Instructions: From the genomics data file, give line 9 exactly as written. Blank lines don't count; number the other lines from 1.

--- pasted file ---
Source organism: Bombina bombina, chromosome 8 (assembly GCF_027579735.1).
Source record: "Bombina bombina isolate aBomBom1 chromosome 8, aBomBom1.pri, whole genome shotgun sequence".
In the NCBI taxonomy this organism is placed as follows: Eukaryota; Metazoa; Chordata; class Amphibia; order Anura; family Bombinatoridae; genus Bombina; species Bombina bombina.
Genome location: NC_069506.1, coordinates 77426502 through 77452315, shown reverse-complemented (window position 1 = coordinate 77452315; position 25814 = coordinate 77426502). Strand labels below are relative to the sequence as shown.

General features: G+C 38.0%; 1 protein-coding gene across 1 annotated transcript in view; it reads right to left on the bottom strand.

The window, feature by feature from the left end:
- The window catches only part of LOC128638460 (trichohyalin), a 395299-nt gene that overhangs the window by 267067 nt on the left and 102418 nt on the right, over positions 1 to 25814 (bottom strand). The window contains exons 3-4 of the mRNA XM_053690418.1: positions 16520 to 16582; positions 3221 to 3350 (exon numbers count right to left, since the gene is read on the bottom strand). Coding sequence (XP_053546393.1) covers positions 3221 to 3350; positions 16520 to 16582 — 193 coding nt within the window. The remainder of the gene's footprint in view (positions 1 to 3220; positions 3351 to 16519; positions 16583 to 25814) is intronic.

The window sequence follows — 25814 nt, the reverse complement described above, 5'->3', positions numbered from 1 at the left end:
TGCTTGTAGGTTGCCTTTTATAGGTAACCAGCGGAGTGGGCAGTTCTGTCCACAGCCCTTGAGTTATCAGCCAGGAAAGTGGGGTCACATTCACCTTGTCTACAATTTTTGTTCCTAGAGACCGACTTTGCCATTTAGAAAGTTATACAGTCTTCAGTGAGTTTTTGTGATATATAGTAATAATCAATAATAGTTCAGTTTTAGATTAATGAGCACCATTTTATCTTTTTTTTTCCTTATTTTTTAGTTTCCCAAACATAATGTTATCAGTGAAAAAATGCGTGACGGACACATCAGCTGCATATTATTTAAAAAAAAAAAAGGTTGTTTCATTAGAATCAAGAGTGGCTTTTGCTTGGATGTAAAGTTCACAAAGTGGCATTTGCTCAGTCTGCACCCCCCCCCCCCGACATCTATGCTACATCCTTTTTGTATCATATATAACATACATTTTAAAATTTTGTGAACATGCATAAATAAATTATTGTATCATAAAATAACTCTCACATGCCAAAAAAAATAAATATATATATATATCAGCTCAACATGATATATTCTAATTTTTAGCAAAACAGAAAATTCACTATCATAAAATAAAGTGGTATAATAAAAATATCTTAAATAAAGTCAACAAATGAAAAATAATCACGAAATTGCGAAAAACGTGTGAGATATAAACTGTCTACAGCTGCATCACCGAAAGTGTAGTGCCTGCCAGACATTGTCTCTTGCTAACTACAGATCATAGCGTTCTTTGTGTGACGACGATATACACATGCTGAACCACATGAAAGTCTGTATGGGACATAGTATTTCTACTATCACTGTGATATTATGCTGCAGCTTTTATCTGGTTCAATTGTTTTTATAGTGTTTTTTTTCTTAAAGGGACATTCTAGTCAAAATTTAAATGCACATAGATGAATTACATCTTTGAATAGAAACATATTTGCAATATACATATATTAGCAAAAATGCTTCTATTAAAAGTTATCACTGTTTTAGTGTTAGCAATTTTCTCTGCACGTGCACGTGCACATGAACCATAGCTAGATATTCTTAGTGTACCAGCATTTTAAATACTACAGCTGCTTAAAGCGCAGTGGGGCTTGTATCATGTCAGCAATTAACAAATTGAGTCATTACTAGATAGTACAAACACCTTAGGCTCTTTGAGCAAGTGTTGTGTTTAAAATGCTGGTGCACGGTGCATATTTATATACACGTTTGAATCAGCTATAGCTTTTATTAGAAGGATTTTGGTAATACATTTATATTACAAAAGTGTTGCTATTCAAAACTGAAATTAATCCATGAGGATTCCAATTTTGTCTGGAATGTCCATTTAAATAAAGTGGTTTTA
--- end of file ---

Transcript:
TGCTTGTAGGTTGCCTTTTATAGGTAACCAGCGGAGTGGGCAGTTCTGTCCACAGCCCTTGAGTTATCAGCCAGGAAAGTGGGGTCACATTCACCTTGTCTACAATTTTTGTTCCTAGAGACCGACTTTGCCATTTAGAAAGTTATACAGTCTTCAGTGAGTTTTTGTGATATATAGTAATAATCAATAATAGTTCAGTTTTAGATTAATGAGCACCATTTTATCTTTTTTTTTCCTTATTTTTTAGTTTCCCAAACATAATGTTATCAGTGAAAAAATGCGTGACGGACACATCAGCTGCATATTATTTAAAAAAAAAAAAGGTTGTTTCATTAGAATCAAGAGTGGCTTTTGCTTGGATGTAAAGTTCACAAAGTGGCATTTGCTCAGTCTGCACCCCCCCCCCCCGACATCTATGCTACATCCTTTTTGTATCATATATAACATACATTTTAAAATTTTGTGAACATGCATAAATAAATTATTGTATCATAAAATAACTCTCACATGCCAAAAAAAATAAATATATATATATATCAGCTCAACATGATATATTCTAATTTTTAGCAAAACAGAAAATTCACTATCATAAAATAAAGTGGTATAATAAAAATATCTTAAATAAAGTCAACAAATGAAAAATAATCACGAAATTGCGAAAAACGTGTGAGATATAAACTGTCTACAGCTGCATCACCGAAAGTGTAGTGCCTGCCAGACATTGTCTCTTGCTAACTACAGATCATAGCGTTCTTTGTGTGACGACGATATACACATGCTGAACCACATGAAAGTCTGTATGGGACATAGTATTTCTACTATCACTGTGATATTATGCTGCAGCTTTTATCTGGTTCAATTGTTTTTATAGTGTTTTTTTTCTTAAAGGGACATTCTAGTCAAAATTTAAATGCACATAGATGAATTACATCTTTGAATAGAAACATATTTGCAATATACATATATTAGCAAAAATGCTTCTATTAAAAGTTATCACTGTTTTAGTGTTAGCAATTTTCTCTGCACGTGCACGTGCACATGAACCATAGCTAGATATTCTTAGTGTACCAGCATTTTAAATACTACAGCTGCTTAAAGCGCAGTGGGGCTTGTATCATGTCAGCAATTAACAAATTGAGTCATTACTAGATAGTACAAACACCTTAGGCTCTTTGAGCAAGTGTTGTGTTTAAAATGCTGGTGCACGGTGCATATTTATATACACGTTTGAATCAGCTATAGCTTTTATTAGAAGGATTTTGGTAATACATTTATATTACAAAAGTGTTGCTATTCAAAACTGAAATTAATCCATGAGGATTCCAATTTTGTCTGGAATGTCCATTTAAATAAAGTGGTTTTA